Discover more from The Emergency Management Network
By: James Clear
They say football is a game of inches, the same concept is true for changing or creating habits that last. A habit that makes only a one percent change is going to be more impactful and sustainable than habits designed to make huge changes. A performance (weight loss) goal of one percent improvement (losing one pound per week) is going to be more attainable than one that sets out to achieve greater improvement (lose 25 pounds). The habits formed around one percent improvements are easier to fit into our current lifestyle and require no drastic change and more likely to be sustained. A one percent change may seem insignificant but because the habit is mor likely to be sustained these results will compound and improvement will be continuous. When we try to make significant habit changes, they tend to be short lived because they are simply unsustainable, small habits tend to make a big difference. Our habits shape our identity so when we change our habits, we can start with how we perceive ourselves. You don’t start your wight loss journey thinking “I’m an average guy going to the gym to lose weight” instead change your mind set at the start “I’m an athlete going to the gym to make gains”. Our habits can shape our identity and our identity can shape our habits. If you believe you can, you will; if you don’t you will not. “You are not a Firefighter or Policeman managing an emergency you are an Emergency Manager”. This profession is not easy and can at times feel overwhelming but with good healthy automatic habits that do not require thought will keep us going and free up precious brain space, kind of like reflexive tasking in SAR events. I hope that all Emergency Managers make a habit of creating good habits and reducing bad ones.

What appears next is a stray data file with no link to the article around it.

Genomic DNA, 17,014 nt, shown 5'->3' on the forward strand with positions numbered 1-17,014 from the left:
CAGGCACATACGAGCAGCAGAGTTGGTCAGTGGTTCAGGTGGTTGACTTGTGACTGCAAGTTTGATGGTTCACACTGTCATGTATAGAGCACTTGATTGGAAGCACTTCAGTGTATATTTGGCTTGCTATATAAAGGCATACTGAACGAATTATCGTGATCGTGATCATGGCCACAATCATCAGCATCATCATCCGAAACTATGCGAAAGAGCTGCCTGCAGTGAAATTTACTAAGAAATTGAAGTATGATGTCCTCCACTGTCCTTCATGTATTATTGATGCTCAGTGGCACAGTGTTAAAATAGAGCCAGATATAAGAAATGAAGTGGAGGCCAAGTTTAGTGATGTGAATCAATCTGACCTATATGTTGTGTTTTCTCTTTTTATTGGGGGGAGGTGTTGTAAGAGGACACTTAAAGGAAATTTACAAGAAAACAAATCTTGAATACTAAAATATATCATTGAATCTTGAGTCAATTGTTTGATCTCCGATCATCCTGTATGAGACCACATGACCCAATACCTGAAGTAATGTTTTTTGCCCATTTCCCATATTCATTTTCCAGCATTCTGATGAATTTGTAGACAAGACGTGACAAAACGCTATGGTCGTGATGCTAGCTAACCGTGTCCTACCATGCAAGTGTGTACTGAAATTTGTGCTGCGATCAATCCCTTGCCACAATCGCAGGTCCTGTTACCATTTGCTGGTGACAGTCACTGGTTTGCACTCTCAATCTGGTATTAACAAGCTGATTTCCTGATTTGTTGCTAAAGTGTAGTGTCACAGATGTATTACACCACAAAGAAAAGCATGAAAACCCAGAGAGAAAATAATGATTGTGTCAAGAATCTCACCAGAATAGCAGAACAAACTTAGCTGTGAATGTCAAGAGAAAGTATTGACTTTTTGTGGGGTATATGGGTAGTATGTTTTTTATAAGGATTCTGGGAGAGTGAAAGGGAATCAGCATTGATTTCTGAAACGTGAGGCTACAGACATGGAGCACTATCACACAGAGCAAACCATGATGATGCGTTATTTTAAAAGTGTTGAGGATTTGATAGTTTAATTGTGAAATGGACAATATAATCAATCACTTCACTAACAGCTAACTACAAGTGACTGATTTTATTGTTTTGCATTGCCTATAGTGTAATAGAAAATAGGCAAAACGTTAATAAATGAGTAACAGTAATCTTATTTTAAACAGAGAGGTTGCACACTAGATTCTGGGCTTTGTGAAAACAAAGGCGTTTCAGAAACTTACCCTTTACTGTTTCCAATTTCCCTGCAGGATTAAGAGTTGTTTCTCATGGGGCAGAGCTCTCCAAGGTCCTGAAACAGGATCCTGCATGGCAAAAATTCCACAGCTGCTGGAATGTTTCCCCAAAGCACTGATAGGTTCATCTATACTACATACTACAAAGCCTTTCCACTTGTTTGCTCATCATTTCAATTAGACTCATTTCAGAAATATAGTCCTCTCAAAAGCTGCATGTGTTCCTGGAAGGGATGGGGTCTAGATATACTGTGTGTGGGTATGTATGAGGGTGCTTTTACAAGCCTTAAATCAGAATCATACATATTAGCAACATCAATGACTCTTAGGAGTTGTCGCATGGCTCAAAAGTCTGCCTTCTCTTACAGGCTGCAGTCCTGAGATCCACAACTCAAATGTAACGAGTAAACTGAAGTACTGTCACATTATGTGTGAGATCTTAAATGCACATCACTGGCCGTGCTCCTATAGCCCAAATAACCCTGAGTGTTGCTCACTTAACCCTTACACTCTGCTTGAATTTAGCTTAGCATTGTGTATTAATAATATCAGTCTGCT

In this book there are four steps (laws) to build or break habits.
Step 1 - Make it Obvious,
· New habit development takes strategy, make a plan to use the new habit make it easier by paring it with an old habit “habit stacking”.
· To break a habit, limit your exposure to it and mitigate the environmental triggers.
Step 2 – Make it Attractive,
· Seek out a culture where your desired habit is the norm, surround yourself with people you want to be like.
· To change a habit, focus on the benefits of breaking the bad habit.
Step 3 – Make it Easy.
· Automate you habits, use your technology to remind you to do the new good habit, like your smart watch telling you to get moving.
· Make bad habits inconvenient, reduce temptation.
Step 4 – Make it Satisfying.
· Track your good habits and celebrate your “wins”, its ok to miss a good habit (not going to the gym) just don’t miss it twice.
· Create consequences for bad habits, have an accountability partner and make bad habits cost you.